There’s hope STV would encourage more insurgent campaigns like Hutt’s, or Chlöe Swarbrick’s run for the Auckland mayoralty in 2016. The current dominance of middle-aged Pākehā men in local politics is a kind of feedback loop, where the election of staid white candidates discourages young and diverse voters, which leads to the election of more staid candidates. Young and diverse candidates are more likely to get elected under STV, which could in turn encourage those demographics to vote.

Aaron Hawkins has seen that effect first-hand. He is in with a shot of becoming New Zealand’s first Green Party-affiliated mayor at this year’s Dunedin election, despite running in a large field of candidates, many of whom are from the left of the political spectrum. Without STV, splitting the vote is often a reason given for not challenging incumbent mayors and councillors, or the reason that incumbents are more comfortably returned, he says. “I think FPP is far better at entrenching the status quo, and that’s unhealthy for the democratic process,” he says.  

But if none of that matters to you, there’s one other good reason to adopt STV for all local council elections nationwide: it’s just less confusing.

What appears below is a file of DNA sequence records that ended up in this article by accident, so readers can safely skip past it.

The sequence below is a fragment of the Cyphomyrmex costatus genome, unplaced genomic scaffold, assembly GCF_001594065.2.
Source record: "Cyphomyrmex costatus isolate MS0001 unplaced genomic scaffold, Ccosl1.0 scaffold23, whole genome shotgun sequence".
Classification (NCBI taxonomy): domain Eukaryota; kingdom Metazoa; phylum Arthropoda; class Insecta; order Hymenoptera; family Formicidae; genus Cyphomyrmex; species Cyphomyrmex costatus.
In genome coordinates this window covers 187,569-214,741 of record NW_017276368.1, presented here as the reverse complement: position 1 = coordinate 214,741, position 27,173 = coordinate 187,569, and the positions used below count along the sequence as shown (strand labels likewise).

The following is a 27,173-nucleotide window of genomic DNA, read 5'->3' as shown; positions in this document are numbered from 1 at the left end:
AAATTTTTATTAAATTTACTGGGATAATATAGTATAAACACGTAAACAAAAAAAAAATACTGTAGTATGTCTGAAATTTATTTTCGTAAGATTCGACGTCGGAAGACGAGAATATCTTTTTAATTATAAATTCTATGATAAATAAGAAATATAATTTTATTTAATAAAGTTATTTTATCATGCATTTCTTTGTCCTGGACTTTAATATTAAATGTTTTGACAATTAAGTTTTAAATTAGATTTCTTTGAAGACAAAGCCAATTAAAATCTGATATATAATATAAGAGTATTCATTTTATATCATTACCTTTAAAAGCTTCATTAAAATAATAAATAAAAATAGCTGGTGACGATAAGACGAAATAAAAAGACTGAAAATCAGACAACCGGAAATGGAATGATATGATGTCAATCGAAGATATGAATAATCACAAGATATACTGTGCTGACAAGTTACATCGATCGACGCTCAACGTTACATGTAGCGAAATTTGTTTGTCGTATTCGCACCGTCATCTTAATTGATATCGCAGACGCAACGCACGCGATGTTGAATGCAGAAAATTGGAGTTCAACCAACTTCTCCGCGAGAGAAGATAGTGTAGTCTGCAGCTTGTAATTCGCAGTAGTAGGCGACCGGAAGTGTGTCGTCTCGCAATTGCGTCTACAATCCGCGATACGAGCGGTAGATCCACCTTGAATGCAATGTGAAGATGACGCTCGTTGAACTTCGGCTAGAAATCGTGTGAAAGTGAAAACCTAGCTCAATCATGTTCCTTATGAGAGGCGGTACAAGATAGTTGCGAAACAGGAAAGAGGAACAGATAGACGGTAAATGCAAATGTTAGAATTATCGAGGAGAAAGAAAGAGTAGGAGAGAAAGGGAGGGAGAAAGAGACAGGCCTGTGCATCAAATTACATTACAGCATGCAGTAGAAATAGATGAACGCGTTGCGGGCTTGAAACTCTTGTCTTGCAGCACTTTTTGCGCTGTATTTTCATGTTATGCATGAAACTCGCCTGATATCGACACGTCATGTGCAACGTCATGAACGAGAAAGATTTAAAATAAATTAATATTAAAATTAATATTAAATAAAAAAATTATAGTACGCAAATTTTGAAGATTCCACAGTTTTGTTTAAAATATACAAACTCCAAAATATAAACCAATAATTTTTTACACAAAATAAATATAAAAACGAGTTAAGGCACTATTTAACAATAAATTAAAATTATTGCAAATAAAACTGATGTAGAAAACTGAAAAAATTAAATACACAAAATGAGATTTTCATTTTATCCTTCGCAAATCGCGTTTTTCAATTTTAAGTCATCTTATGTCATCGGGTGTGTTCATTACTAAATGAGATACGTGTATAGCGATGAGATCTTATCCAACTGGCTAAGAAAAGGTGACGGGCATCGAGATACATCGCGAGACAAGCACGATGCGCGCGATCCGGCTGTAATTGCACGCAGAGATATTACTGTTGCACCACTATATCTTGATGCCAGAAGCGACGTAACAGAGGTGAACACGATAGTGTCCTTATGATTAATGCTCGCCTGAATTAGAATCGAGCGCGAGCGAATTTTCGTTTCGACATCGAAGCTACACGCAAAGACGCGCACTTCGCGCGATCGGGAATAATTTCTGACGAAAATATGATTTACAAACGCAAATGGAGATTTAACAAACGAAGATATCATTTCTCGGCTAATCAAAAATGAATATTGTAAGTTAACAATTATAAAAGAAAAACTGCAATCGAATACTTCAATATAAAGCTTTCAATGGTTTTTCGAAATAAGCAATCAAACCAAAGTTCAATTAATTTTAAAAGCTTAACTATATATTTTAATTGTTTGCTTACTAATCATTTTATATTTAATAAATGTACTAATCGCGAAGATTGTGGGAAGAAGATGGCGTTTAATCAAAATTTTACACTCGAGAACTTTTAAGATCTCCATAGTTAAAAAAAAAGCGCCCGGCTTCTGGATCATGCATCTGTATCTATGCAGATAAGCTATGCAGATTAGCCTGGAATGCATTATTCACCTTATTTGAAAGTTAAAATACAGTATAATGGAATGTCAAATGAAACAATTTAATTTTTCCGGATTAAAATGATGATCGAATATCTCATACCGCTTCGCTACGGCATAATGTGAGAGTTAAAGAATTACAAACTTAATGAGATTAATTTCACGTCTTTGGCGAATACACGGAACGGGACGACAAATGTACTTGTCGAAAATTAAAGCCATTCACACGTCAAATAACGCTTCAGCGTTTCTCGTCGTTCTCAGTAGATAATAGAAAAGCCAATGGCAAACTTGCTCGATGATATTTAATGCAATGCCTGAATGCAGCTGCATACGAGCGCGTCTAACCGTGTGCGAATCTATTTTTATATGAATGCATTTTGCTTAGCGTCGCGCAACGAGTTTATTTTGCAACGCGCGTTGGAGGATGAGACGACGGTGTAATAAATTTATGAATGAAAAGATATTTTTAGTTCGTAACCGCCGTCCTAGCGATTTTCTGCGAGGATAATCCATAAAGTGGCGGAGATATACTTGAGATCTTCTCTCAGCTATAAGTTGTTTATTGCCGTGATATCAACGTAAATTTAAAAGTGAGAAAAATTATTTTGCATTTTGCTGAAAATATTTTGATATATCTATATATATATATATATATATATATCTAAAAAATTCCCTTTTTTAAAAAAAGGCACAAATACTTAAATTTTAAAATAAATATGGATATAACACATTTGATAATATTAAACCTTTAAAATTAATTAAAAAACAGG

At the 2016 elections in the Tasman District, 1500 people spoiled their ballots, most of them by accident. The voters were confused. They’d gone through the first set of papers, ticking the box next to their preferred candidates, then flicked the page to their DHB election ballots and kept ticking. Unfortunately those DHB ballots were thrown out. Voters were meant to be ranking the candidates.

Like most others around the country, Tasman’s elections use two different voting systems – FPP for its council and legislativiely mandated STV for its District Health Board. That split has been shown to cause confusion. When Wellington transferred to a full STV system for all its elections, including regional council and Capital and Coast DHB, the number of informal – or spoiled – ballots reduced drastically.